Who knew? You wouldn’t know to look at it, but the moon has decreased in size by about 150 feet over the past 4.5 billion years. Think of a rotting strawberry.
“Well, it’s just cooling off,” says Rice University Physics and Astronomy professor Dr. Patricia Reiff, simplifying the complex astrophysics involved.
Scientists revealed Monday that the moon’s cooling is causing it to get imperceptibly smaller and dry up into plates that bump into each other and create quakes. None of this is earth-shattering, according to Thomas Watters, the lead author of the study with the Smithsonian Institution’s National Air and Space Museum, but he says some of the quakes would register as high as a 5 on the Richter scale used on Earth. Think of a chocolate-covered strawberry, Dr. Reiff suggests. “If you had a chocolate-dipped strawberry and you let that strawberry rot, eventually that chocolate coating is going to crack as that strawberry inside shrinks, and that’s what we’re talking about.” It's as simple as that.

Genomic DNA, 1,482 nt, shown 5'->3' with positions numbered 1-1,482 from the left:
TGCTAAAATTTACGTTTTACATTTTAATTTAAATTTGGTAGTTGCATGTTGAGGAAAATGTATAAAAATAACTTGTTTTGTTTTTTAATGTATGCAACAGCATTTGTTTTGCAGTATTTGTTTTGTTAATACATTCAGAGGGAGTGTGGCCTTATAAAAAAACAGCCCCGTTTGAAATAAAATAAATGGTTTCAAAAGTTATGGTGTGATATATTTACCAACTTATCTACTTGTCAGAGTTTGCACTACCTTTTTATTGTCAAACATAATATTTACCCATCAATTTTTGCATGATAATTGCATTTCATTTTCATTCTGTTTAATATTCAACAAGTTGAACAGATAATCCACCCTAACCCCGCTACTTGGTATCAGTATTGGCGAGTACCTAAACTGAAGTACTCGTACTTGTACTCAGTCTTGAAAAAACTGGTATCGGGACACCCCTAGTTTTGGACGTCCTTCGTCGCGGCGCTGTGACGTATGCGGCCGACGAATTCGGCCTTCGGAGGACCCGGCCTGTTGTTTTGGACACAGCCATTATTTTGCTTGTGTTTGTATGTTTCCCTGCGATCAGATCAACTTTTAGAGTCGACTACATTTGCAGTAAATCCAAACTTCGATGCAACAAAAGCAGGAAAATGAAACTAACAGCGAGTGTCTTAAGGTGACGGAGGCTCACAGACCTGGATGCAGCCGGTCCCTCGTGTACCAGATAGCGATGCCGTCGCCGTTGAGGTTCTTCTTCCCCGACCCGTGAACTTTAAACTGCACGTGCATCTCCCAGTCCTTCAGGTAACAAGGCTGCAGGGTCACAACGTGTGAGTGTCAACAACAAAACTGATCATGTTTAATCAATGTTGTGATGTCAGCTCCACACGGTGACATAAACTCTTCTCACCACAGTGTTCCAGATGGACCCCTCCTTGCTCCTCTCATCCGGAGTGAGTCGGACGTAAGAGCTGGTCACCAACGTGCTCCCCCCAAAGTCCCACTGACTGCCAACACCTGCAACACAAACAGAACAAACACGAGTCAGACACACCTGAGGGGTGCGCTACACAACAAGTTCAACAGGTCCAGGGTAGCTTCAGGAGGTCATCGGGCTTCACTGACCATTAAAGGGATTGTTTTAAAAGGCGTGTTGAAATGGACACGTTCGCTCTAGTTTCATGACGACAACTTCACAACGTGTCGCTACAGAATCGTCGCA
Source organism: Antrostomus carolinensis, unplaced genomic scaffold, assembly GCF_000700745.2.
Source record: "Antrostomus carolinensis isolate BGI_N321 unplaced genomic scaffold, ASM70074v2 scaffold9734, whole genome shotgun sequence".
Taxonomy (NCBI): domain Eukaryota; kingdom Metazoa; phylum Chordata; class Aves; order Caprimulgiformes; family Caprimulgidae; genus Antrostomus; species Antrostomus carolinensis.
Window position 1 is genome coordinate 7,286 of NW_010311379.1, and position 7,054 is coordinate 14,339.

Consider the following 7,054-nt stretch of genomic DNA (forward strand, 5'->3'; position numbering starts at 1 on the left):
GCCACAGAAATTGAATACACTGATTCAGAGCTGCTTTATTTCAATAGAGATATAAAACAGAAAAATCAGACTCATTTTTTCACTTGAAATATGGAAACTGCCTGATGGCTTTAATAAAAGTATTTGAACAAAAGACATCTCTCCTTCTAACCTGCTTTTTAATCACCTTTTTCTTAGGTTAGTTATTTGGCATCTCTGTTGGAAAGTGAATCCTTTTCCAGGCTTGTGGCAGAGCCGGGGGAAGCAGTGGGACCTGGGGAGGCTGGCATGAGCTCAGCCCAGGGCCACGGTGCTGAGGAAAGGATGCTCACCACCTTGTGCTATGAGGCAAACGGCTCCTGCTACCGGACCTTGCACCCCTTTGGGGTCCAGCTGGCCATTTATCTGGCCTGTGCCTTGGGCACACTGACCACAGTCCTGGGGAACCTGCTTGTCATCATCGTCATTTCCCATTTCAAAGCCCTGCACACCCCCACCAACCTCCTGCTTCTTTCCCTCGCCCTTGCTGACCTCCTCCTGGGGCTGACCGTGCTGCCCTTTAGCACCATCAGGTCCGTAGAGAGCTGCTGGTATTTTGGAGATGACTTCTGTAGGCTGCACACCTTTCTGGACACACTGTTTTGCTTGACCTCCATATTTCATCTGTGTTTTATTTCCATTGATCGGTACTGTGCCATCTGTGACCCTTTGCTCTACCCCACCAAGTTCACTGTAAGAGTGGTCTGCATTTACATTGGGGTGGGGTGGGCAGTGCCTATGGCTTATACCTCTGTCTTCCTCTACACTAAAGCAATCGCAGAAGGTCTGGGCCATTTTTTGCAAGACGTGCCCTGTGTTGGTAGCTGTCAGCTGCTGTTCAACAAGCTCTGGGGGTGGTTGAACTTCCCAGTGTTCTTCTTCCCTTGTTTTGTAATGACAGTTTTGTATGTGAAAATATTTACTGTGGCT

We can thank the NASA scientists at Johnson Space Center for having the insight during the Apollo years to leave behind seismic sensors which, when combined with current cutting-edge high-resolution imagery, have revealed the shrinkage. Dr. Reiff says there are several ongoing studies continuing from Apollo days and finds the latest discovery evidence of reasons to return: there is still so much we don’t know.
This Saturday night we’ll have a full Blue Moon, this one being a regular seasonal blue moon.
It won’t be blue, but just a tad bit smaller.